It was common in antiquity to fast for multiple reasons. We tend to medicate our way through digestive and other maladies, but throughout the history of the world, especially among the poor, fasting was the way to feel better. Even today, many of us have heard from parents, “Starve a cold, feed a fever.” People would fast as an act of prayer or devotion. People would fast before battle.

Fast for Enlightenment

Learning to Fast Again is not about fasting to lose weight. It is about fasting for spiritual growth, awareness, and enlightenment. It is about making space in our lives for God to speak and act. We fast not to climb our way to God, through acts of self-righteousness, but rather to empty ourselves, so that we may be more open and aware to the movement of the Spirit.

Fasting is not universally commanded in the Bible. There is no legalistic case for fasting. We see fasting as an opportunity. We are under the freedom of the gospel.

A Word of Caution

A word of caution: Not all kinds of fasting are for everyone. Children, pregnant mothers, and the aged should not fast. Some medical conditions preclude skipping meals. If you are considering a complete fast, please consult your physician first to get clearance.

Learning to Fast Again is a 40-day devotional, study and workbook on fasting. It is the second in a series on the three disciplines of Lent: prayer, fasting and giving. Learning to Pray Again, Learning to Fast Again and Learning to Give Again cover the spiritual practices Jesus describes in the Sermon on the Mount, Matthew 6.

Start Slow and Grow

Consider reading a chapter a day. Pick a few ideas that work for you and try them out. Start small. When one takes up running, one does not begin with a marathon. When one learns to play the piano, one doesn’t start with a Rachmaninov piano concerto. Start simply. Even if you’ve fasted before, begin again with the basics. Start with baby steps: a few hours of silence, or a meal. Find a group to fast with you and discuss the experience. Fasting in community is a powerful experience. It also provides support. Sometimes buddy power is stronger than will power.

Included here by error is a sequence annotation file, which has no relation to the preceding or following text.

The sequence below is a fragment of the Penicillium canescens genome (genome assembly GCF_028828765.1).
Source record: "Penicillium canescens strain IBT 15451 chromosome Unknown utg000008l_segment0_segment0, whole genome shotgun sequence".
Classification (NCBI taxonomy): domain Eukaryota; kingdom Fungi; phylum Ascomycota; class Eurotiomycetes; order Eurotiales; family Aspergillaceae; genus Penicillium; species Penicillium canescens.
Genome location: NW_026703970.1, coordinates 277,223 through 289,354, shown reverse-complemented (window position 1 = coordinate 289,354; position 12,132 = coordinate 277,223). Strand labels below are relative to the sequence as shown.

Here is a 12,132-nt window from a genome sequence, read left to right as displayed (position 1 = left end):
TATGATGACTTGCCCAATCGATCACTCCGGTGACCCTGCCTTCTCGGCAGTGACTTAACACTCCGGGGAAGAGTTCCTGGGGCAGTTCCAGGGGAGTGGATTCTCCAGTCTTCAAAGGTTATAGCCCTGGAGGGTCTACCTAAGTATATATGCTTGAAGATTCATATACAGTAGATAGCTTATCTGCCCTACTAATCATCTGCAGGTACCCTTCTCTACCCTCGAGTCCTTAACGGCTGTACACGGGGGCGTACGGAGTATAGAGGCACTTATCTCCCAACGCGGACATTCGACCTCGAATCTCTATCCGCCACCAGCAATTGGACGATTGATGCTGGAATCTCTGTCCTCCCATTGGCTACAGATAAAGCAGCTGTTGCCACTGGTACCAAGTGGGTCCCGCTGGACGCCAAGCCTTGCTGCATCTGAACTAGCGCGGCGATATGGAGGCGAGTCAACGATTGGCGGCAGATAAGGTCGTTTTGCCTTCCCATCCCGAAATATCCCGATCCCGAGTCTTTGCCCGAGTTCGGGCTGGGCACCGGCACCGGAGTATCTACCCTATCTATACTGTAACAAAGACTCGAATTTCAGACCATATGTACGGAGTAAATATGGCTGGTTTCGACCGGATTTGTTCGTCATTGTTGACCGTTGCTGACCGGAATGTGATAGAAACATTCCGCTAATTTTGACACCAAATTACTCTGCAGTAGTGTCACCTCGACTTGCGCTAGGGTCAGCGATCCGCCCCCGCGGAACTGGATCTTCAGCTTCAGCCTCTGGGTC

When you fast, include prayer. Prayer and fasting appear together in the Bible constantly. Consider taking notes to record your experience. Start a prayer journal. Talk about it with a friend. In fact, if you or your congregation isn’t ready to jump into the topic of fasting Just yet, start with Learning to Pray Again: Peace and Joy through an Ancient Practice.

Fast with Joy

Above all, if you choose to fast, fast with joy. Fasting can be an act of contrition and humble repentance, but it can also be a powerful vehicle to invite a spiritual encounter. I pray these pages will spark your imagination into the joys of fasting.

Thank you Bishop Rinehart for sharing your insights into this ancient and beneficial practice. Michael Rinehart is the bishop of the Texas-Louisiana Gulf Coast Synod with offices in Houston and New Orleans.

His new book is available now at Amazon

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AND, a companion story about the women who made the journey will be available soon.


  1. Kathy – What an inspiring and thought-provoking article. You presented a perspective that had not before rattled around in my head. What a gift – to offer a new idea for mental and spiritual consideration. I will cogitate on fasting as Ash Wednesday approaches.